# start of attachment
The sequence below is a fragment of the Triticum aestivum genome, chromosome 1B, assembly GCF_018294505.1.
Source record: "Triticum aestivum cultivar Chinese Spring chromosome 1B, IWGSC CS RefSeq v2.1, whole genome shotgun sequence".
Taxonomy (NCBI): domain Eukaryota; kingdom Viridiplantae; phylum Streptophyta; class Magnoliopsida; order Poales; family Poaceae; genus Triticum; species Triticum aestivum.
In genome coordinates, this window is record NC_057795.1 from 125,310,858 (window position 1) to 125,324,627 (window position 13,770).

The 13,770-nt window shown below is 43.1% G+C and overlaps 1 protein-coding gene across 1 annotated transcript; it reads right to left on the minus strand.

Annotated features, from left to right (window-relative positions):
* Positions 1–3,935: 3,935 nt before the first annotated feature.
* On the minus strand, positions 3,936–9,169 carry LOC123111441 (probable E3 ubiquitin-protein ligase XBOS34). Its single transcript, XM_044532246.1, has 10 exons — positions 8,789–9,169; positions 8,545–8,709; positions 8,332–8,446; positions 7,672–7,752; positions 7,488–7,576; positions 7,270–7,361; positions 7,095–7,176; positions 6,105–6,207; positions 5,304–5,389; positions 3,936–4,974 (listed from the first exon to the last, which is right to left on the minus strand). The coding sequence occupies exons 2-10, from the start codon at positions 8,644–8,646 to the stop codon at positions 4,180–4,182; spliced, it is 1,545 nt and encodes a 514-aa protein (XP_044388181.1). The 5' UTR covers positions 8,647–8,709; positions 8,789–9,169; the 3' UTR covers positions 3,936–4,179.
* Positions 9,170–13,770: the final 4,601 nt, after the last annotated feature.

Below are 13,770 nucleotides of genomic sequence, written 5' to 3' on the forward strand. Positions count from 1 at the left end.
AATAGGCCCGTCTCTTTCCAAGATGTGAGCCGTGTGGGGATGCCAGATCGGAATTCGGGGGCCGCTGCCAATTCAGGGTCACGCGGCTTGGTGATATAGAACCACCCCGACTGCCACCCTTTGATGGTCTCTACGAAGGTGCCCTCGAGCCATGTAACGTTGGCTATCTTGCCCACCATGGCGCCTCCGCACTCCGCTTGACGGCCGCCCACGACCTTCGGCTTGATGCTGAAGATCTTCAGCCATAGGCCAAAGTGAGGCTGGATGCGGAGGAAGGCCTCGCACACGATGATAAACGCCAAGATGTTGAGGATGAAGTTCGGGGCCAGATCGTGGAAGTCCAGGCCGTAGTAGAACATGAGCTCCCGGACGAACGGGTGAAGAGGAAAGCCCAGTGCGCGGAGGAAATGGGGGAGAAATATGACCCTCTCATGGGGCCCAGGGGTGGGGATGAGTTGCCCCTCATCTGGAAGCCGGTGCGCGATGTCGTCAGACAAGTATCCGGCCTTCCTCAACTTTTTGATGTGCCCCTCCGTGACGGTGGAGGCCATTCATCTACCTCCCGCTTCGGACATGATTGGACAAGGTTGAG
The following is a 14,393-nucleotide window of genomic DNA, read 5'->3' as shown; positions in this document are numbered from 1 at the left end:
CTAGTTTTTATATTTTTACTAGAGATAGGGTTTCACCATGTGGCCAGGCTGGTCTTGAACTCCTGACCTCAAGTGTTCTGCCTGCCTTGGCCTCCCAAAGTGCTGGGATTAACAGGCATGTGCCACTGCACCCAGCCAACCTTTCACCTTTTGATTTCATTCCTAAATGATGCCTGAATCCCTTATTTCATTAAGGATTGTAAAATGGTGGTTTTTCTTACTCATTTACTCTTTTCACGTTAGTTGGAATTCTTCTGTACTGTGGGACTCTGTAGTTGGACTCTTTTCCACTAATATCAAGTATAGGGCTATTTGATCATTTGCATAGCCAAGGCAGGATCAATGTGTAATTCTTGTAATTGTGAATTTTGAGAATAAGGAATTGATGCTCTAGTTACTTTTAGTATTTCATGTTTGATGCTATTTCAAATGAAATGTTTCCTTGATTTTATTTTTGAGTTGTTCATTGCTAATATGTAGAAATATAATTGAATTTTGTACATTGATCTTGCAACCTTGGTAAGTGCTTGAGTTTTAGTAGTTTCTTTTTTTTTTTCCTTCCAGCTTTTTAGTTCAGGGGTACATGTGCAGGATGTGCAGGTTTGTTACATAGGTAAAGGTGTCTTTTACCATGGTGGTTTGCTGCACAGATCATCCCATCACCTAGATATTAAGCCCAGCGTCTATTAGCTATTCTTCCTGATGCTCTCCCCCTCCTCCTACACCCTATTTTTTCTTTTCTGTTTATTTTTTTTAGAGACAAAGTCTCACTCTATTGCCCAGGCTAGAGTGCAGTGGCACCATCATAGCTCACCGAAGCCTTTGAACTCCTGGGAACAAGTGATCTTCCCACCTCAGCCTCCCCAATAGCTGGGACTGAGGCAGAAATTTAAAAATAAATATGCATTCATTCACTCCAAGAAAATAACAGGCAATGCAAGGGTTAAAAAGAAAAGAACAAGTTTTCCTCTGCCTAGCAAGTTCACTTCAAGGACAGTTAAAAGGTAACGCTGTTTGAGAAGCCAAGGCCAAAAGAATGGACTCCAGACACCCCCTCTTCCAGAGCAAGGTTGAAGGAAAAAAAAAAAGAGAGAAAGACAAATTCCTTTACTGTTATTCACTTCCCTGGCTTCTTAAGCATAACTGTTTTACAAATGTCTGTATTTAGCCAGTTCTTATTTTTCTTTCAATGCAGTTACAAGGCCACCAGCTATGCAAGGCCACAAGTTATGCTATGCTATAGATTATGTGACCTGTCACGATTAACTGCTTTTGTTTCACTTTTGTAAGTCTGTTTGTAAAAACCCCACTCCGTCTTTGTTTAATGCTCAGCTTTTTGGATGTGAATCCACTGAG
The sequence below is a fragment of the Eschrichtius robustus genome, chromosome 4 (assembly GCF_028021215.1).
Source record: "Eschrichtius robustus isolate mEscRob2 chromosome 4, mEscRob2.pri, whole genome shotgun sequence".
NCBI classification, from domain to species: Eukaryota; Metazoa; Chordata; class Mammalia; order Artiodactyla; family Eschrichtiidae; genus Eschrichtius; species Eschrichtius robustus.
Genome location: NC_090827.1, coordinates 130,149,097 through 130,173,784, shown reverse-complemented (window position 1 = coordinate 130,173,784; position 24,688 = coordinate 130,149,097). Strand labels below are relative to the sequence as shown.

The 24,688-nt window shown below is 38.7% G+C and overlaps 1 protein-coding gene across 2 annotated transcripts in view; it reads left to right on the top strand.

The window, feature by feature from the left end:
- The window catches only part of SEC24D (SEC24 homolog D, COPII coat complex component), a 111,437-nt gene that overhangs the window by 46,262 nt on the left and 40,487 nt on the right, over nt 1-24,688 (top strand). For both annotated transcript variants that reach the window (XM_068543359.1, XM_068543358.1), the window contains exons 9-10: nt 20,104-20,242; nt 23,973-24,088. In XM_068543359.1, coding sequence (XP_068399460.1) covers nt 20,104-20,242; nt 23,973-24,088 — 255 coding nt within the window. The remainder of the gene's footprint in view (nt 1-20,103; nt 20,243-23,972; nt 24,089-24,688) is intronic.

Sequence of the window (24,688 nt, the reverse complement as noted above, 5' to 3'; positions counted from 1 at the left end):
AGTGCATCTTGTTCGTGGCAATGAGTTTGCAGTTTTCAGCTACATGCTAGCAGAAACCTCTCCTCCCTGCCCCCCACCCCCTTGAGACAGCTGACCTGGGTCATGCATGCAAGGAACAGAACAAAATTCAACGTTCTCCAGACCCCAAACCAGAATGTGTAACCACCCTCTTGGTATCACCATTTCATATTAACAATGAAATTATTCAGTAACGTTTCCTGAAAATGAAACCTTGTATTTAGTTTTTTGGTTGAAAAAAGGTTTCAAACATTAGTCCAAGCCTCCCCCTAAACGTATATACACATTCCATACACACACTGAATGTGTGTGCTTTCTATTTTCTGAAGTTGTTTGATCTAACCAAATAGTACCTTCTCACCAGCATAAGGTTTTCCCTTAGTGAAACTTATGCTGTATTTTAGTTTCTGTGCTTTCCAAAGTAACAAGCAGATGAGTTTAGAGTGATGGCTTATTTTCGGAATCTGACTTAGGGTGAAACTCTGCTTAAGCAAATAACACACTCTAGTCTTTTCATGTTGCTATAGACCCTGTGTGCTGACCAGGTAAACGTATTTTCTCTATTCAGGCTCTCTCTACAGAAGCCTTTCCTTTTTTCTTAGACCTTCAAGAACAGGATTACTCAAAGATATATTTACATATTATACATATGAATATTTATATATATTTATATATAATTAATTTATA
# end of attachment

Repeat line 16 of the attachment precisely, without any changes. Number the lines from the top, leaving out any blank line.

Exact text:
NCBI classification, from domain to species: Eukaryota; Metazoa; Chordata; class Mammalia; order Artiodactyla; family Eschrichtiidae; genus Eschrichtius; species Eschrichtius robustus.